This is blog by a student. She could be the next Sindhu or Saina or maybe better. I will not name her. Let her earn her name herself! I call her Champ. This is her maiden blog. Please read:
I have a lot of my dad inside me and it will always remain so. I am my dad’s daughter. He is stern, playful, encouraging, hardworking, tough and loving. His dedication towards athletics, family, and work continue to inspire me.
Give Your Best!
My dad was an international athlete; he has a commitment of refusing to settle at being average. He works to be the best at whatever he does- I’ve learned this early in life. He has guided and pushed me to perform to the best of my ability in all aspects of life be it Badminton or studies. I have watched him prove time and again that learning is a life- long pursuit. My dad has been an athlete for over 25 years now; it is not unusual to see him researching about techniques. He has taught me to value learning in a way that encourages me to make most out of every situation. Whether or not a training session feels fulfilling, there is something to be gained from it and a lesson to be learned. He taught me that the only way you can make good at anything is to practice constantly, as best things in life never come easy. He has taught me that hard work and persistence will always get me far and that failures are just as important as successes. And most importantly to remember that it is just a game! When I was seven-years-old he told me, “As long as you give every last ounce of effort and you have had fun, that is the only thing that matters.”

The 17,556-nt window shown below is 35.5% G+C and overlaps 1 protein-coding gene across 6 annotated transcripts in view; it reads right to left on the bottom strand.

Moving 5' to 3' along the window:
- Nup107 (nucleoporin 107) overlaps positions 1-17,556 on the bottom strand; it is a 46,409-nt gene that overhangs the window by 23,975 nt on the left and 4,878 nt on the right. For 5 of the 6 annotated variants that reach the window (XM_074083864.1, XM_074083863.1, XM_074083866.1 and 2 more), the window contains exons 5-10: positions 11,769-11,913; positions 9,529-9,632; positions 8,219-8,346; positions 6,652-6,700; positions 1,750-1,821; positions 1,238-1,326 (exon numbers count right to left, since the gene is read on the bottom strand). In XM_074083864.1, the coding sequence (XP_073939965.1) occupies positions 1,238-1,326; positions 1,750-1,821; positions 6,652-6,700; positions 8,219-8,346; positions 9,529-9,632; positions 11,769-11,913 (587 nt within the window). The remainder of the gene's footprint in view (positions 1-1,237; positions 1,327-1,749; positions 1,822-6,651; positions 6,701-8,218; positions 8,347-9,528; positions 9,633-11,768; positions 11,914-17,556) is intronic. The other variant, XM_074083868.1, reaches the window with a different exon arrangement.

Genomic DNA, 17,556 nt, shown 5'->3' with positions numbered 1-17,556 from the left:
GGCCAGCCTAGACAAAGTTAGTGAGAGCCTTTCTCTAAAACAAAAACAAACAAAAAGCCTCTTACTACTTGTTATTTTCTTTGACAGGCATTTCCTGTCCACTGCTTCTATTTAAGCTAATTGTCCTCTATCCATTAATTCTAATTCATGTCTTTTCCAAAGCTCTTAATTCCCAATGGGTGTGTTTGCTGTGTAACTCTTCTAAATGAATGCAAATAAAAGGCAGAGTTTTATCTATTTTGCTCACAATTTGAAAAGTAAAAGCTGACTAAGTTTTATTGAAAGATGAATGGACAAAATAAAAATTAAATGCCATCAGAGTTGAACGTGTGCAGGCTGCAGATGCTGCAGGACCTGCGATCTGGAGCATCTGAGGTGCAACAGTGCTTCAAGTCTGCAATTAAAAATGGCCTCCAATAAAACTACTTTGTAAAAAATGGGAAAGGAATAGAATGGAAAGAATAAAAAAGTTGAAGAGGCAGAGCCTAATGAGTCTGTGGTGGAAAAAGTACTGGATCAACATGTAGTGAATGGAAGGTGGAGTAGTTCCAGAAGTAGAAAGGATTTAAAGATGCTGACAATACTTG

“A Poor Craftsman Blames his Tools”
The first time I heard this quote I had been a kid who aspired to win the state championship but couldn’t play quite the way I had planned. When I started to complain to my dad that I could have done better had I had a better racket and the lighting in the stadium had been brighter, all he had to say to me was “a poor craftsman blames his tools”. It was not an admonition but to tell me never to accept less than my best!
At times I complain about how life isn’t fair and how things aren’t working out. This is what he says, “You have to work to achieve your goals; you have to climb the ladder to success. You have to start at the bottom of the ladder and work your way up taking steady steps and eventually you will make it to the top. But if you take shorts cuts and try to skip a few steps…you know you will have to start all over again. So patience is the key here.”
My dad trained me to treat failure as a challenge, to enjoy facing challenges, to live in the moment, to play my guts out in matches and practice no matter what the outcome is, doing justice to any given work and not to settle at being just a winner but to win with glory. He has explained to me how small successes are still successes and great failures are just failures.
My dad is my first guru and with his love, blessing, and guidance I hope to scale great heights!